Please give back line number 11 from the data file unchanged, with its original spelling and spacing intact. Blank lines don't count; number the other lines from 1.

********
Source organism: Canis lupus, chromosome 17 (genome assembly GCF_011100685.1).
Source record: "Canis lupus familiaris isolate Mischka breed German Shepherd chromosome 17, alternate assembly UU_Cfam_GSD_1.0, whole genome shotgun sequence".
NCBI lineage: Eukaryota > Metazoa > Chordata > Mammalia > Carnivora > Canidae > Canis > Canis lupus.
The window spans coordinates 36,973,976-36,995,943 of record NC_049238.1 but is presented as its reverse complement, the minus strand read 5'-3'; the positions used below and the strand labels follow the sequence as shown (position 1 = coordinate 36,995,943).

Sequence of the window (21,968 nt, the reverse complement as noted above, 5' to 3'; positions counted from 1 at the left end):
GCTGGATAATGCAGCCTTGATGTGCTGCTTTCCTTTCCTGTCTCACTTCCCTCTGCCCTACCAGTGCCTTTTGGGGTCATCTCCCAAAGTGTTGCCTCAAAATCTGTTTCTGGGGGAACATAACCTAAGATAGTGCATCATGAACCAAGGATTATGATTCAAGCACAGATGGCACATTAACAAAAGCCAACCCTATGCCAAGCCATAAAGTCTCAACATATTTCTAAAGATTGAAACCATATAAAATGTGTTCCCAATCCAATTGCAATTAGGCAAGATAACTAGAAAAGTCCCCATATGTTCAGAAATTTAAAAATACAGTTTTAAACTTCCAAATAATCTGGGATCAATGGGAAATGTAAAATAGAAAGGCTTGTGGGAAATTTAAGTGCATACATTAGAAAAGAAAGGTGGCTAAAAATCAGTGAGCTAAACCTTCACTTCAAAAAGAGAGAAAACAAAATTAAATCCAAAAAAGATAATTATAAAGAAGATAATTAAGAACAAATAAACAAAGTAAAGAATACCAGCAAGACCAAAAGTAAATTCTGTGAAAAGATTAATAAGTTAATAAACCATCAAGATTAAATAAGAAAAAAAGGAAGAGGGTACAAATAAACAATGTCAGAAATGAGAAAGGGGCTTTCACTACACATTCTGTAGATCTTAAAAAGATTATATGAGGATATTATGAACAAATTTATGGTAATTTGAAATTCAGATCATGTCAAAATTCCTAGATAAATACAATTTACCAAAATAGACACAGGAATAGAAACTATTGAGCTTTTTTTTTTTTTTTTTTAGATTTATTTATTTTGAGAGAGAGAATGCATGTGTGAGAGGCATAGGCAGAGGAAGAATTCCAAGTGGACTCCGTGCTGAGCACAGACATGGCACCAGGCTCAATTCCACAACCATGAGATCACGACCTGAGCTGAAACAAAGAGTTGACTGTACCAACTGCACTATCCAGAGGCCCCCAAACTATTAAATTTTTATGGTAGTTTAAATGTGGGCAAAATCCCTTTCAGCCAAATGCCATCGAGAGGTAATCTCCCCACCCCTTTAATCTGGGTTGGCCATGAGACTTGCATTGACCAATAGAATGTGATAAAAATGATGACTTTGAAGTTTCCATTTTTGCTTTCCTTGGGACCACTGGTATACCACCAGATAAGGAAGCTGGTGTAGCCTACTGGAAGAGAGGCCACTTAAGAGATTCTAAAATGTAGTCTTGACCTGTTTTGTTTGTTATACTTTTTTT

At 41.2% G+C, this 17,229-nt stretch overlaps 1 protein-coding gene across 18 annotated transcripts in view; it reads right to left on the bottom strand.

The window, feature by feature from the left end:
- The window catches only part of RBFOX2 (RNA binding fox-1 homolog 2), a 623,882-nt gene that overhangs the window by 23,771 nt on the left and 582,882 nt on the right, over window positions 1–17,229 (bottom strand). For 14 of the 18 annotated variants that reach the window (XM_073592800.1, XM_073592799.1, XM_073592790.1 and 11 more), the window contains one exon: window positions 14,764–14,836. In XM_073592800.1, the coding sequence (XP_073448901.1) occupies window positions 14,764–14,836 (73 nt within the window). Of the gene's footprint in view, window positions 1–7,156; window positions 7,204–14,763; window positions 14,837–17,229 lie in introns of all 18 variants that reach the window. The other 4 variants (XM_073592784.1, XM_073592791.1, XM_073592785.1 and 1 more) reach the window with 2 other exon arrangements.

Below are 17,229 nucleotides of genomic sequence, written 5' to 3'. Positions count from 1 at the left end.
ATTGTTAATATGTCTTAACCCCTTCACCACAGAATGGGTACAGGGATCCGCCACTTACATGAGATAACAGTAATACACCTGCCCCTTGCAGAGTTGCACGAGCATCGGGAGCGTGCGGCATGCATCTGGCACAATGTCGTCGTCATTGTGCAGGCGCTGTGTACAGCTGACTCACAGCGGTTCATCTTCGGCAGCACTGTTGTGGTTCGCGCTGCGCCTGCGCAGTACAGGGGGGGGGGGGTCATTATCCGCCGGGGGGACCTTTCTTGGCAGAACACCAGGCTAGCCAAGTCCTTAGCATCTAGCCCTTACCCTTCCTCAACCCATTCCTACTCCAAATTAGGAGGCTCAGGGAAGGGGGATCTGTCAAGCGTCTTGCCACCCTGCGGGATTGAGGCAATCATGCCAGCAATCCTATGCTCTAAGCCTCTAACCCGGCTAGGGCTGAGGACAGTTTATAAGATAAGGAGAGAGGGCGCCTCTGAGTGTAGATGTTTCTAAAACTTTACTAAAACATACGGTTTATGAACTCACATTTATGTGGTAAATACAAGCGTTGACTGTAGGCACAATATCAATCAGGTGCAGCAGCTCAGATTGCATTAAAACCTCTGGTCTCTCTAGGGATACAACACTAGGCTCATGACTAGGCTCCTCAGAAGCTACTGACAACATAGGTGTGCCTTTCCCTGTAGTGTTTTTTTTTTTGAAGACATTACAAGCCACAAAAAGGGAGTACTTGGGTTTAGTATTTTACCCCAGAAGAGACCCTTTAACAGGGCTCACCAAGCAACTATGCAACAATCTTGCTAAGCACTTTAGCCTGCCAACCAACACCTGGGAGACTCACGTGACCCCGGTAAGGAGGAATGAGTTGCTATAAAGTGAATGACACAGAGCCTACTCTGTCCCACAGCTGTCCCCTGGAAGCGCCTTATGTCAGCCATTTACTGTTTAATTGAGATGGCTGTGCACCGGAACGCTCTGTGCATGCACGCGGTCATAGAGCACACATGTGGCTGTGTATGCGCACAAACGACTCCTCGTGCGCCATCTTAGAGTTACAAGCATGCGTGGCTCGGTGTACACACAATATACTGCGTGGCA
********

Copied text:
ATTGTTAATATGTCTTAACCCCTTCACCACAGAATGGGTACAGGGATCCGCCACTTACATGAGATAACAGTAATACACCTGCCCCTTGCAGAGTTGCACGAGCATCGGGAGCGTGCGGCATGCATCTGGCACAATGTCGTCGTCATTGTGCAGGCGCTGTGTACAGCTGACTCACAGCGGTTCATCTTCGGCAGCACTGTTGTGGTTCGCGCTGCGCCTGCGCAGTACAGGGGGGGGGGGGTCATTATCCGCCGGGGGGACCTTTCTTGGCAGAACACCAGGCTAGCCAAGTCCTTAGCATCTAGCCCTTACCCTTCCTCAACCCATTCCTACTCCAAATTAGGAGGCTCAGGGAAGGGGGATCTGTCAAGCGTCTTGCCACCCTGCGGGATTGAGGCAATCATGCCAGCAATCCTATGCTCTAAGCCTCTAACCCGGCTAGGGCTGAGGACAGTTTATAAGATAAGGAGAGAGGGCGCCTCTGAGTGTAGATGTTTCTAAAACTTTACTAAAACATACGGTTTATGAACTCACATTTATGTGGTAAATACAAGCGTTGACTGTAGGCACAATATCAATCAGGTGCAGCAGCTCAGATTGCATTAAAACCTCTGGTCTCTCTAGGGATACAACACTAGGCTCATGACTAGGCTCCTCAGAAGCTACTGACAACATAGGTGTGCCTTTCCCTGTAGTGTTTTTTTTTTTGAAGACATTACAAGCCACAAAAAGGGAGTACTTGGGTTTAGTATTTTACCCCAGAAGAGACCCTTTAACAGGGCTCACCAAGCAACTATGCAACAATCTTGCTAAGCACTTTAGCCTGCCAACCAACACCTGGGAGACTCACGTGACCCCGGTAAGGAGGAATGAGTTGCTATAAAGTGAATGACACAGAGCCTACTCTGTCCCACAGCTGTCCCCTGGAAGCGCCTTATGTCAGCCATTTACTGTTTAATTGAGATGGCTGTGCACCGGAACGCTCTGTGCATGCACGCGGTCATAGAGCACACATGTGGCTGTGTATGCGCACAAACGACTCCTCGTGCGCCATCTTAGAGTTACAAGCATGCGTGGCTCGGTGTACACACAATATACTGCGTGGCA